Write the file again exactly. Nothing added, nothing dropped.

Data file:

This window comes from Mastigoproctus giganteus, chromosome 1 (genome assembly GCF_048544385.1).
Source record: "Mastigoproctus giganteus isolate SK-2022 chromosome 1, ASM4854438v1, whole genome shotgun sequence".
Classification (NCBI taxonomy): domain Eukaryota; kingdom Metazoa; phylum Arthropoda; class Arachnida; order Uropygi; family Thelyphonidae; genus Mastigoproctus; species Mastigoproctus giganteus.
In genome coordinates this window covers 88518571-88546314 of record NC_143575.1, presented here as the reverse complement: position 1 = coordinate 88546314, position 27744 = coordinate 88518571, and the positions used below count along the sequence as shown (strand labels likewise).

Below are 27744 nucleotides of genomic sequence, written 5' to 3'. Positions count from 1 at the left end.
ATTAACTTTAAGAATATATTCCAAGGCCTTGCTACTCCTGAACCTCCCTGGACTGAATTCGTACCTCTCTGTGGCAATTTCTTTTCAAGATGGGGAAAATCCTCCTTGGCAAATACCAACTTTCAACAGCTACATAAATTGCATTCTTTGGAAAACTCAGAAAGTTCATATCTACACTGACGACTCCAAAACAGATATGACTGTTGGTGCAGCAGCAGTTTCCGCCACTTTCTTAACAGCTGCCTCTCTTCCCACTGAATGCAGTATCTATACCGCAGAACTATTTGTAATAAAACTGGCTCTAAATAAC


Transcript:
This window comes from Mastigoproctus giganteus, chromosome 1 (genome assembly GCF_048544385.1).
Source record: "Mastigoproctus giganteus isolate SK-2022 chromosome 1, ASM4854438v1, whole genome shotgun sequence".
Classification (NCBI taxonomy): domain Eukaryota; kingdom Metazoa; phylum Arthropoda; class Arachnida; order Uropygi; family Thelyphonidae; genus Mastigoproctus; species Mastigoproctus giganteus.
In genome coordinates this window covers 88518571-88546314 of record NC_143575.1, presented here as the reverse complement: position 1 = coordinate 88546314, position 27744 = coordinate 88518571, and the positions used below count along the sequence as shown (strand labels likewise).

Below are 27744 nucleotides of genomic sequence, written 5' to 3'. Positions count from 1 at the left end.
ATTAACTTTAAGAATATATTCCAAGGCCTTGCTACTCCTGAACCTCCCTGGACTGAATTCGTACCTCTCTGTGGCAATTTCTTTTCAAGATGGGGAAAATCCTCCTTGGCAAATACCAACTTTCAACAGCTACATAAATTGCATTCTTTGGAAAACTCAGAAAGTTCATATCTACACTGACGACTCCAAAACAGATATGACTGTTGGTGCAGCAGCAGTTTCCGCCACTTTCTTAACAGCTGCCTCTCTTCCCACTGAATGCAGTATCTATACCGCAGAACTATTTGTAATAAAACTGGCTCTAAATAAC